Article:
No one will ever bridge that gap and point to your stomach or your hair or your eyes in the mirror and magically make you see the wonderful things about getting to be next to you. And maybe that’s it, after all, this fear that no one will ever truly feel about you the way you want to be felt about. Maybe what you want is someone to make you love yourself, to put sense into all that positive rhetoric, to make it so the aloneness of TV and blasting music in your ears at all times isn’t the most happy place you can think of. Maybe you want someone who makes you so sure of how wonderful things are that you cannot help but to tell them your feelings first, even at the risk of being humiliated. Because you will know that, when you’re telling them you love them, what you’re really saying is “I love who I become when I am with you.
—  Chelsea Fagan, For When You Think That No One Will Love You 
I am jealous of your bed sheets — the ones you wrap yourself in over and over when you are unreasonably cold for the season. I am jealous of the people who get to pass by you in the metro and who will never know your name. They don’t know that they are lucky, that their shoulders touch someone wonderful.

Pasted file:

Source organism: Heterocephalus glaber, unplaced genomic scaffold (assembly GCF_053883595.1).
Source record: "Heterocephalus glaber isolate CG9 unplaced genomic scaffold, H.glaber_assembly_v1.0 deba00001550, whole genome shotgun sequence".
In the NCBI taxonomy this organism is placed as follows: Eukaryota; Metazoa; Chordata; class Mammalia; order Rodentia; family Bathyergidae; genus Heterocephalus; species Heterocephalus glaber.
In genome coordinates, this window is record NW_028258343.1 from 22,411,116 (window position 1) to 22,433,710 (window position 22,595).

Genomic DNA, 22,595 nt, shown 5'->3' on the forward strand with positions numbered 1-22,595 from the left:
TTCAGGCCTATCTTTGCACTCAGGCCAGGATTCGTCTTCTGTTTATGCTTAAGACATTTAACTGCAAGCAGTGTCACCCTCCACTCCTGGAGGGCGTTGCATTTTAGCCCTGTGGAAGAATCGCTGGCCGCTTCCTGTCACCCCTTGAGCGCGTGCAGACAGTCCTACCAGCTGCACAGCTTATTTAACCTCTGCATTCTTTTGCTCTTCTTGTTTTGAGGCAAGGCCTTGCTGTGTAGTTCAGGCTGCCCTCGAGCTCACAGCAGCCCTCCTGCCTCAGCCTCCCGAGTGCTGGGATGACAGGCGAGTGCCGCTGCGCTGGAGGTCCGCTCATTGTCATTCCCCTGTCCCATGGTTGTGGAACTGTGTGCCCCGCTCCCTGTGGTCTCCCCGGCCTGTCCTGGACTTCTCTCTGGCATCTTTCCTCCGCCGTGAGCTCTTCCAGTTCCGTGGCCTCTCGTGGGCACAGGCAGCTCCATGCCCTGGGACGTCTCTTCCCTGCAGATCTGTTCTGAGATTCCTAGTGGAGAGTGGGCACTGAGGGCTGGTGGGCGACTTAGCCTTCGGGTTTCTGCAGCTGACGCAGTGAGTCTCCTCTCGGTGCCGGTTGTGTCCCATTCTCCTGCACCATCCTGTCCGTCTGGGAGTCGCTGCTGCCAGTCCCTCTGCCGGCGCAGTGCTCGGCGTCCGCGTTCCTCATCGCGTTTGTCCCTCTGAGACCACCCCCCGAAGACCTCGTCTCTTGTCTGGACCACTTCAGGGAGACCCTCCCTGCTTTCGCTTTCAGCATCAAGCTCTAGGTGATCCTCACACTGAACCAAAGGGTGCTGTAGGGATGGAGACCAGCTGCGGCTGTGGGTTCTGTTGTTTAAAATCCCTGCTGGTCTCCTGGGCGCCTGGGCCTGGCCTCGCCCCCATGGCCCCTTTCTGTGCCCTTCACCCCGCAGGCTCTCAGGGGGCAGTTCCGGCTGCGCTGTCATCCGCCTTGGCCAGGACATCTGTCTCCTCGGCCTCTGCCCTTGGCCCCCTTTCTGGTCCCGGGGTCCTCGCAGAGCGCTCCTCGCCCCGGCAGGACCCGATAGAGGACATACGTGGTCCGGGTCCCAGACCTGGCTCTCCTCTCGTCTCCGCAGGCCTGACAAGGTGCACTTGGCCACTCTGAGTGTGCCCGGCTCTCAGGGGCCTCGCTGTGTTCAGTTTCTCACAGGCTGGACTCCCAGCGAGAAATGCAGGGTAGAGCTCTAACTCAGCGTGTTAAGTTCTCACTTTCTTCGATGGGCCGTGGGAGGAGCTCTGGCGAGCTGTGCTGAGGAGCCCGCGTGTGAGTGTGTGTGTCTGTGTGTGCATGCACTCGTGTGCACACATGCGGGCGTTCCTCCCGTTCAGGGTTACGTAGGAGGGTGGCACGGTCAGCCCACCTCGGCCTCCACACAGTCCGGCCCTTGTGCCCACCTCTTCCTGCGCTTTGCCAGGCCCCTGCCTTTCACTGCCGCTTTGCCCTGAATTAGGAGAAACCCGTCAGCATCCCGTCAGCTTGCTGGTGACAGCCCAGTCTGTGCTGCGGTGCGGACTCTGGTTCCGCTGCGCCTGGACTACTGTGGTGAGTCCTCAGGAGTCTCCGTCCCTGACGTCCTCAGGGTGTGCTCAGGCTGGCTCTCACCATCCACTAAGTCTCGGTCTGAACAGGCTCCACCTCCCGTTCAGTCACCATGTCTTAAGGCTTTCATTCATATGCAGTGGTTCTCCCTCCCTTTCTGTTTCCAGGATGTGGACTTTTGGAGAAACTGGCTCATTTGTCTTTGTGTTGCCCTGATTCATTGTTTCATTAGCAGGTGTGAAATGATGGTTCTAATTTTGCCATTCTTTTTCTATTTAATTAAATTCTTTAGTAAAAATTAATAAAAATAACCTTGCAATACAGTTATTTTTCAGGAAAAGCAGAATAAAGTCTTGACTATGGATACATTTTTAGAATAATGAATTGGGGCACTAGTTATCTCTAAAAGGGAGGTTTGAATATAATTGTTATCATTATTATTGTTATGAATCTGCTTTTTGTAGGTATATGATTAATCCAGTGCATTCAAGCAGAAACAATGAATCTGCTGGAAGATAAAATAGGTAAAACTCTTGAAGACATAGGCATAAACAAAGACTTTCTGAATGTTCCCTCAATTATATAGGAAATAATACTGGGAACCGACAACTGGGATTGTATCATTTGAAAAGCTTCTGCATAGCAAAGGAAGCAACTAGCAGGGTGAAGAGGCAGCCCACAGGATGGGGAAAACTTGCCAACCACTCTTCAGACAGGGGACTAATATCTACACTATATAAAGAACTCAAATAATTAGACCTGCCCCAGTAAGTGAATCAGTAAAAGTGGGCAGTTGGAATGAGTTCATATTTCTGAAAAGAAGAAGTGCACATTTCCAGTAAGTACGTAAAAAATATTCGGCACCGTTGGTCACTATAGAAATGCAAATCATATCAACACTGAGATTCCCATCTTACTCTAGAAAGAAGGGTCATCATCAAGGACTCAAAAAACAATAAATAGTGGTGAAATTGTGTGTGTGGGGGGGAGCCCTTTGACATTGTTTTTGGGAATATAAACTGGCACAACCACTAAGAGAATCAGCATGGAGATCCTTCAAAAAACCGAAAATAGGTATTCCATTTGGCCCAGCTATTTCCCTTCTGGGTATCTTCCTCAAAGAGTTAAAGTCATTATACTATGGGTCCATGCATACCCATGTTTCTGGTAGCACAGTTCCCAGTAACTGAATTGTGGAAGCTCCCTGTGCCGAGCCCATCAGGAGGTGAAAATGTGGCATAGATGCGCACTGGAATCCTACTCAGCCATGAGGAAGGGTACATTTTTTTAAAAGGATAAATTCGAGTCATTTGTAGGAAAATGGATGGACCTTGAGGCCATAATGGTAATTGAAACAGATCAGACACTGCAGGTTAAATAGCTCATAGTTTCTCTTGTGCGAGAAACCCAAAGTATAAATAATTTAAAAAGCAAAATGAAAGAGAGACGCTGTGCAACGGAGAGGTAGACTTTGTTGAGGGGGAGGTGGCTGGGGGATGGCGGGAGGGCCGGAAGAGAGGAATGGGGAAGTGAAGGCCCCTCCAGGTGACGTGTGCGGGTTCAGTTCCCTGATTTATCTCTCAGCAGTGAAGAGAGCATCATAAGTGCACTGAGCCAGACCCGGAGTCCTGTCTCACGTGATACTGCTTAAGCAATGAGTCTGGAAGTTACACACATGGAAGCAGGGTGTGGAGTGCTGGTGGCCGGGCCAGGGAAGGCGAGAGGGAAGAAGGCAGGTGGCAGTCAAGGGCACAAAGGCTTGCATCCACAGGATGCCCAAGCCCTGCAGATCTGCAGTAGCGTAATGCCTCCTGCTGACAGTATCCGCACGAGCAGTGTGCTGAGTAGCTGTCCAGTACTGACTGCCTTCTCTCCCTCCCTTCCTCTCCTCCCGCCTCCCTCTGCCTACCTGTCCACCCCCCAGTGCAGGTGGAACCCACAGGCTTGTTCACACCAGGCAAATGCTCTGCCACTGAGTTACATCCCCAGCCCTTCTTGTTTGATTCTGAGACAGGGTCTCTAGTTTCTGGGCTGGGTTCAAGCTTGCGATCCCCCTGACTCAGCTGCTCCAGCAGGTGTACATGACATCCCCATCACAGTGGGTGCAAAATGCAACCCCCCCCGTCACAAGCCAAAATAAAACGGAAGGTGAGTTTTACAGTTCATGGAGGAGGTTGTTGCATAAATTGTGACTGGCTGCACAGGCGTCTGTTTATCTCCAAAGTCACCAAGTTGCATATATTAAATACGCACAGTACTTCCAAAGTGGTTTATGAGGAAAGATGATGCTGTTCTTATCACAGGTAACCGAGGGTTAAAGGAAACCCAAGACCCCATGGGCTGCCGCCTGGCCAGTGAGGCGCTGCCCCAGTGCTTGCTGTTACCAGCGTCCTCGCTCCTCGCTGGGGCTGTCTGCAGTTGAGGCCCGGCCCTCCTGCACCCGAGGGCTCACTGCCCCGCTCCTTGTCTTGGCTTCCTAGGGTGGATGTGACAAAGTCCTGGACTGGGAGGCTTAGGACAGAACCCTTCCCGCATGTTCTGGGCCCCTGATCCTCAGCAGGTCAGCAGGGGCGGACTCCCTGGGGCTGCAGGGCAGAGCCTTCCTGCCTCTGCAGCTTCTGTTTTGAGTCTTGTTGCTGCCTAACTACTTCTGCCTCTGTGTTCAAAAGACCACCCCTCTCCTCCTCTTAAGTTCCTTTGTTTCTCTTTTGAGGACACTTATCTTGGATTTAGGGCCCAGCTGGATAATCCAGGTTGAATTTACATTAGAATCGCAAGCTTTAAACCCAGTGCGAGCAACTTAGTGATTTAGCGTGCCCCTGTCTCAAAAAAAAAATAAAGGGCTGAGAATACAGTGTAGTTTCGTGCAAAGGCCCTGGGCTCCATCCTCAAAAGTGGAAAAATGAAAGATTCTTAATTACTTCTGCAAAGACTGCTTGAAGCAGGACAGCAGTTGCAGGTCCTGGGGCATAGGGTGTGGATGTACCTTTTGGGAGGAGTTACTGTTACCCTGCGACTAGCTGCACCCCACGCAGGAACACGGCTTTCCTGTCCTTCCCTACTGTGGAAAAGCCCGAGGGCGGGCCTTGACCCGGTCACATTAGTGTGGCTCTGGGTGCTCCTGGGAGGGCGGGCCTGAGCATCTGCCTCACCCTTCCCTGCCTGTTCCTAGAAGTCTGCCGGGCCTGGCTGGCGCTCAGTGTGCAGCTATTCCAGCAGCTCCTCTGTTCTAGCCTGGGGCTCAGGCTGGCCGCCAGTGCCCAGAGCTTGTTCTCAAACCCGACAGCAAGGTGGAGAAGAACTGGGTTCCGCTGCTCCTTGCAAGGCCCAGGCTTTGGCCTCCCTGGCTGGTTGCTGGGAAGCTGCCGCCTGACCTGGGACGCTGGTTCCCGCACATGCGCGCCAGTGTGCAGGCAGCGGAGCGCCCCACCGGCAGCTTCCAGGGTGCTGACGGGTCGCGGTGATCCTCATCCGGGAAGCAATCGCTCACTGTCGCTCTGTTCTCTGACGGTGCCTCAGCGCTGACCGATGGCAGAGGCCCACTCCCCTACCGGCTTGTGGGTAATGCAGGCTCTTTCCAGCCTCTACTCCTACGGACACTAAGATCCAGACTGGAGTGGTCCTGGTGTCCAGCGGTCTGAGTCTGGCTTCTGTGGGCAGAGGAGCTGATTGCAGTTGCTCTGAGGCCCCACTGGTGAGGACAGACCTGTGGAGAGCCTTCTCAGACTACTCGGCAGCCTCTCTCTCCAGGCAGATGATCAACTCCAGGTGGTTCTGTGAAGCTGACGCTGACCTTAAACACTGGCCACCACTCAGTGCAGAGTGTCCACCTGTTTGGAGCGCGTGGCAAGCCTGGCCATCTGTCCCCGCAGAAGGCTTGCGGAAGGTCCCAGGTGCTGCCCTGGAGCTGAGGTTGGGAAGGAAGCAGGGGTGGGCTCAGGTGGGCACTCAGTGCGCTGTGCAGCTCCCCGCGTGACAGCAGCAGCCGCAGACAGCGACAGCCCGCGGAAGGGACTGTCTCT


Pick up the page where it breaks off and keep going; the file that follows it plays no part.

—  Chelsea Fagan
Of course, you never really forget anyone, but you certainly release them. You stop allowing their history to have any meaning for you today. You let them change their haircut, let them move, let them fall in love again. And when you see this person you have let go, you realize that there is no reason to be sad. The person you knew exists somewhere, but you are separated by too much time to reach them again.
—  Chelsea Fagan, How We Let People Go
When you live abroad, you realize that, no matter where you are, you will always be an ex-pat. There will always be a part of you that is far away from its home and is lying dormant until it can breathe and live in full color back in the country where it belongs. To live in a new place is a beautiful, thrilling thing, and it can show you that you can be whoever you want — on your own terms. It can give you the gift of freedom, of new beginnings, of curiosity and excitement. But to start over, to get on that plane, doesn’t come without a price. You cannot be in two places at once, and from now on, you will always lay awake on certain nights and think of all the things you’re missing out on back home.
—  Chelsea Fagan
You won’t be waiting by your phone, hoping that they will text you back… With them, it won’t be some race for who can seem to care less. The silence of your phone will no longer torment you with questions of what you did wrong. It will be easy, and they will write you back, and you will never worry that they’re going to spend the day ignoring you.
— 

Chelsea Fagan (How You Will Know When Someone Loves You)

You may also like this